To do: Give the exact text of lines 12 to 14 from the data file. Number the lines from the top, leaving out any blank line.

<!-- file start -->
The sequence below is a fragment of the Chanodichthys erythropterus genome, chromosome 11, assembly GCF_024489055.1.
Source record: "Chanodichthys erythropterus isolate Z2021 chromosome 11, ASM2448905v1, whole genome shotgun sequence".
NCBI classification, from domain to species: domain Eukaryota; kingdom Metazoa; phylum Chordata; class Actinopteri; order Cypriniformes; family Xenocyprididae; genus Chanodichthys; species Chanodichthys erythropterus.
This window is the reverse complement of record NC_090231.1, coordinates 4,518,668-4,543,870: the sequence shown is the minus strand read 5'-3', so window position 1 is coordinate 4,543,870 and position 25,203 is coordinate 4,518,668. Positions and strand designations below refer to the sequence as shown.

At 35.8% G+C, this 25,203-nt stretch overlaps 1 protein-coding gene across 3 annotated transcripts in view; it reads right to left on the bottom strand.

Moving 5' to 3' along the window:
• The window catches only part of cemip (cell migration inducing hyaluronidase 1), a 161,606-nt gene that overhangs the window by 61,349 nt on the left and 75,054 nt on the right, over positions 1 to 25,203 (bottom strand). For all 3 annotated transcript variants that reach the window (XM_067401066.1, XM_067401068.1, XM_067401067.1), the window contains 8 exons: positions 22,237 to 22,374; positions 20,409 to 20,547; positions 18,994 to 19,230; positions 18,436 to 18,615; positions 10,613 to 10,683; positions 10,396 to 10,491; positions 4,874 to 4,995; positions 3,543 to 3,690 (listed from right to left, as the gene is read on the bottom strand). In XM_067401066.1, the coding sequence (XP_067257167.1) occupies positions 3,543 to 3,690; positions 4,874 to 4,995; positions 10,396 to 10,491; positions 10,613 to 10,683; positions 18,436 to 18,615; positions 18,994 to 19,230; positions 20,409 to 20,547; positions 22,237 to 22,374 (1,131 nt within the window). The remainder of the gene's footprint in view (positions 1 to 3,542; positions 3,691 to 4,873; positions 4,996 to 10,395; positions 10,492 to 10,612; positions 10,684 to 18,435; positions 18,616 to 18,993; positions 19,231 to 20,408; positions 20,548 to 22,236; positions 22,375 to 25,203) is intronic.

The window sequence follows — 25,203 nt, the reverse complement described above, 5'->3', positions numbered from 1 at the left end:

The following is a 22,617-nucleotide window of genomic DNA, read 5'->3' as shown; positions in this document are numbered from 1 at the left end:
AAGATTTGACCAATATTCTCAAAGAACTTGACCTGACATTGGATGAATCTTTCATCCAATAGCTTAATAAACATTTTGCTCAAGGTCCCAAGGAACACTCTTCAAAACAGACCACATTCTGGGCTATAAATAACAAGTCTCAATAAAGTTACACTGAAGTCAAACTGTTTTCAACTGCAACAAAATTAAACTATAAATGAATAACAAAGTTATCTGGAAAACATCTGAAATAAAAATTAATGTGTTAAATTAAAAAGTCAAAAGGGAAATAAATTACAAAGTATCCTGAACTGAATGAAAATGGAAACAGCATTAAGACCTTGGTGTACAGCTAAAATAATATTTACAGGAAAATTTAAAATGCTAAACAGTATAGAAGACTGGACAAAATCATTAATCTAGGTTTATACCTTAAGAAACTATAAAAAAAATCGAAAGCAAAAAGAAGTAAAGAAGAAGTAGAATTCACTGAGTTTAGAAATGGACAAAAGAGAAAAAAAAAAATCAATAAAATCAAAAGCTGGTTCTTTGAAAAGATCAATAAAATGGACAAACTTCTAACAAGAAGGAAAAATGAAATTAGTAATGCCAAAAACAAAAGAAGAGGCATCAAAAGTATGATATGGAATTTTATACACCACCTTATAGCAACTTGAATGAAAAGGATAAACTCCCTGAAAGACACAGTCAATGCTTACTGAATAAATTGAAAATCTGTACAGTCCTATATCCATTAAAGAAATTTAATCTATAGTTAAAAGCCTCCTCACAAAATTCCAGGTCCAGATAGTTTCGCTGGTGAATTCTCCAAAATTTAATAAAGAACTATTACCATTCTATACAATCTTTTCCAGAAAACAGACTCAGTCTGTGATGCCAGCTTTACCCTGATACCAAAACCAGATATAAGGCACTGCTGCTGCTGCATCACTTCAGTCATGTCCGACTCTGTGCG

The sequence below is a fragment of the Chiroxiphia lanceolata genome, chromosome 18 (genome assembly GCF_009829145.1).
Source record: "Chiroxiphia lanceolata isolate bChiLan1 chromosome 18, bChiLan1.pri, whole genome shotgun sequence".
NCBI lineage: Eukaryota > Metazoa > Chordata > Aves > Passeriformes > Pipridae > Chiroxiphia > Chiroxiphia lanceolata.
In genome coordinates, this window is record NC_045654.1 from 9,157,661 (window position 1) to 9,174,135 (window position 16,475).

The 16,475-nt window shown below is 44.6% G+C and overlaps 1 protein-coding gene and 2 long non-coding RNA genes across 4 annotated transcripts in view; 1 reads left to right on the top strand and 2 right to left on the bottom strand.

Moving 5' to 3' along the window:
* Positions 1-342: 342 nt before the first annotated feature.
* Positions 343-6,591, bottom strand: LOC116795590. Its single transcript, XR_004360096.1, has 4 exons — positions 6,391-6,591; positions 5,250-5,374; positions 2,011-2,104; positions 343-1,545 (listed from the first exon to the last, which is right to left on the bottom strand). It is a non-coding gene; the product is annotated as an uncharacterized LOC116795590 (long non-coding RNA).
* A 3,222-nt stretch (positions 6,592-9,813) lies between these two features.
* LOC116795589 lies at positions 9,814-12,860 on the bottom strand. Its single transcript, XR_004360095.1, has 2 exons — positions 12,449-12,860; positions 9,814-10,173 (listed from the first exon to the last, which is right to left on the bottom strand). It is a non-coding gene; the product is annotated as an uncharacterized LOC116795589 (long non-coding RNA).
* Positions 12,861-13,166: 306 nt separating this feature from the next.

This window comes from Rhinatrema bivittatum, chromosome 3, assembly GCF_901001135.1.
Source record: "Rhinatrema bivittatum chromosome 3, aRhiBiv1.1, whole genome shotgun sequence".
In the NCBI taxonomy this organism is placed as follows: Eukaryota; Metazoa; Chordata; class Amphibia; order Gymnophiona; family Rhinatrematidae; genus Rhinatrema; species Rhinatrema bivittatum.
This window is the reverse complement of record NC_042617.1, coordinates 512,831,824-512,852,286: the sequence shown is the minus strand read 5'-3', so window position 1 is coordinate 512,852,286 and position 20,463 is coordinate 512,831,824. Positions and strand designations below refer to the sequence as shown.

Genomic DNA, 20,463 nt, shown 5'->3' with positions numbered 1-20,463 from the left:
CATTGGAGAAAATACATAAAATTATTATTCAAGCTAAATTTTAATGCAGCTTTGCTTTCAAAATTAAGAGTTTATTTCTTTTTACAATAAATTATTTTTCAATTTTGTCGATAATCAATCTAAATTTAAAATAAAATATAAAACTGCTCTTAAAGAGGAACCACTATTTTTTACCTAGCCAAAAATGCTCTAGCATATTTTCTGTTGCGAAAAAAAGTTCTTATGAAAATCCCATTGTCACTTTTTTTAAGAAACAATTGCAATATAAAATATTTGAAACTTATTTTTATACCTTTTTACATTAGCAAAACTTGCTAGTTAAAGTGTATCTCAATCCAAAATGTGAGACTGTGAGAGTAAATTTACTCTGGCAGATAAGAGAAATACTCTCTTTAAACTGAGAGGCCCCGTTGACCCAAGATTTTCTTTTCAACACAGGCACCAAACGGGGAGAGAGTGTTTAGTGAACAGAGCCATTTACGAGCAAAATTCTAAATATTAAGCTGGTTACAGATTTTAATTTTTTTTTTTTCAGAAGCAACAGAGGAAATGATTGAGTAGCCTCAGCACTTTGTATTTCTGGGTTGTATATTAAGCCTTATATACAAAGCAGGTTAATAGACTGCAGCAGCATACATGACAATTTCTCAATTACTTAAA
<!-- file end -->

Source record: "Chiroxiphia lanceolata isolate bChiLan1 chromosome 18, bChiLan1.pri, whole genome shotgun sequence".
NCBI lineage: Eukaryota > Metazoa > Chordata > Aves > Passeriformes > Pipridae > Chiroxiphia > Chiroxiphia lanceolata.
In genome coordinates, this window is record NC_045654.1 from 9,157,661 (window position 1) to 9,174,135 (window position 16,475).